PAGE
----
Nine of Major League Baseball’s 30 franchises were listed as violating its debt service rules, the Los Angeles Times reported, with the franchises in the red to more than 10 times their annual earnings.
The Baltimore Orioles, Chicago Cubs, Detroit Tigers, Florida Marlins, Los Angeles Dodgers, New York Mets, Philadelphia Phillies, Texas Rangers and Washington Nationals all fell foul of the agreed limit, the paper said Thursday, citing "information presented in a confidential briefing at the owners’ meetings last month."
While the financial plights of the Mets and Dodgers were well documented, former MLB commissioner Fay Vincent said the presence of seven more teams on the list was "troublesome."
MLB’s executive vice president of labor relations, Rob Manfred, played down the "snapshot" figure as "misleading" because many of the teams were set to fall back into compliance with the rules.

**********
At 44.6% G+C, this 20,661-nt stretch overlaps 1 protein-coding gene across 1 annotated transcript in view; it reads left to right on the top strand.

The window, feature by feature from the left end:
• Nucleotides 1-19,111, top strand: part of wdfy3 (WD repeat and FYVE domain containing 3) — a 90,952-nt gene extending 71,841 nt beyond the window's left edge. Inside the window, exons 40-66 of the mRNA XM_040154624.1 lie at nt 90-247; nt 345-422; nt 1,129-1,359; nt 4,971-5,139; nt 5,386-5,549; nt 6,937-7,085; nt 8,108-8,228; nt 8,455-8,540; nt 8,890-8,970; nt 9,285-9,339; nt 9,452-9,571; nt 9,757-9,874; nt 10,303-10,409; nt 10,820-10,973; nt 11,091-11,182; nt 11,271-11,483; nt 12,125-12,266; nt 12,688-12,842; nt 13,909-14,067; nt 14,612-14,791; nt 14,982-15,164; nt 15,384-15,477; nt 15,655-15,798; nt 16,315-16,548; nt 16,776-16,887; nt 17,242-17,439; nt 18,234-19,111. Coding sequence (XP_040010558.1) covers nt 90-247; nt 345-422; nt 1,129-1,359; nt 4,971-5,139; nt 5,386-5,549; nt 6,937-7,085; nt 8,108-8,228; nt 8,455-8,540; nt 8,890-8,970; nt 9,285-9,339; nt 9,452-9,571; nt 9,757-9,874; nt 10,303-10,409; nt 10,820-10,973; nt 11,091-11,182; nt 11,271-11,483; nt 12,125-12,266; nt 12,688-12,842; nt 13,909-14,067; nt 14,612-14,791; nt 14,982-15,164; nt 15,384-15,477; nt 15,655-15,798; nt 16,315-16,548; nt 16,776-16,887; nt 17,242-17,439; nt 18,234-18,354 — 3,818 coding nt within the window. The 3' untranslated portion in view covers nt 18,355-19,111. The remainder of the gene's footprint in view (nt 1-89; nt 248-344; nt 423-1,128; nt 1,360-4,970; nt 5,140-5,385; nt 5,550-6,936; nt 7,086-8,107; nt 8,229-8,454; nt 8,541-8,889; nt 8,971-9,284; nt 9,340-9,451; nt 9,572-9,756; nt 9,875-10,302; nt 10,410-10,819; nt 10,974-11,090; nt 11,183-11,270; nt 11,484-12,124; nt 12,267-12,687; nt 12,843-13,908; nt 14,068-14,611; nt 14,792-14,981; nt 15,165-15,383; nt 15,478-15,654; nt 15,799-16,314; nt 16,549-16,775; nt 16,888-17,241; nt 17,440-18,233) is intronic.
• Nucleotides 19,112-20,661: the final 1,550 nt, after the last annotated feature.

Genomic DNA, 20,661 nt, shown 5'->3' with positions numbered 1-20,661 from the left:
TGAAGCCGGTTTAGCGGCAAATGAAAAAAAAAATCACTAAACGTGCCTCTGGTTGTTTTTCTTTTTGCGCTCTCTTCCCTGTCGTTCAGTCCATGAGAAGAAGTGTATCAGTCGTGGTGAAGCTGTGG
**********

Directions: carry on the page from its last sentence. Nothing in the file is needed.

His view was supported by the chief executive of one National League franchise, who called the figure of nine teams a "hiccup" before adding, "We’re still thriving."
The debt service rules were agreed upon during the 2002 labor negotiations following a dramatic rise in club debt that included a $1 billion jump between 1999 and 2001 to take the collective total to $3.1 billion.
Commissioner, Bud Selig can exercise 16 possible actions against teams in breach of the debt rules, the newspaper reported, including requiring league approval of a team’s expenditure or even the suspension of a team owner.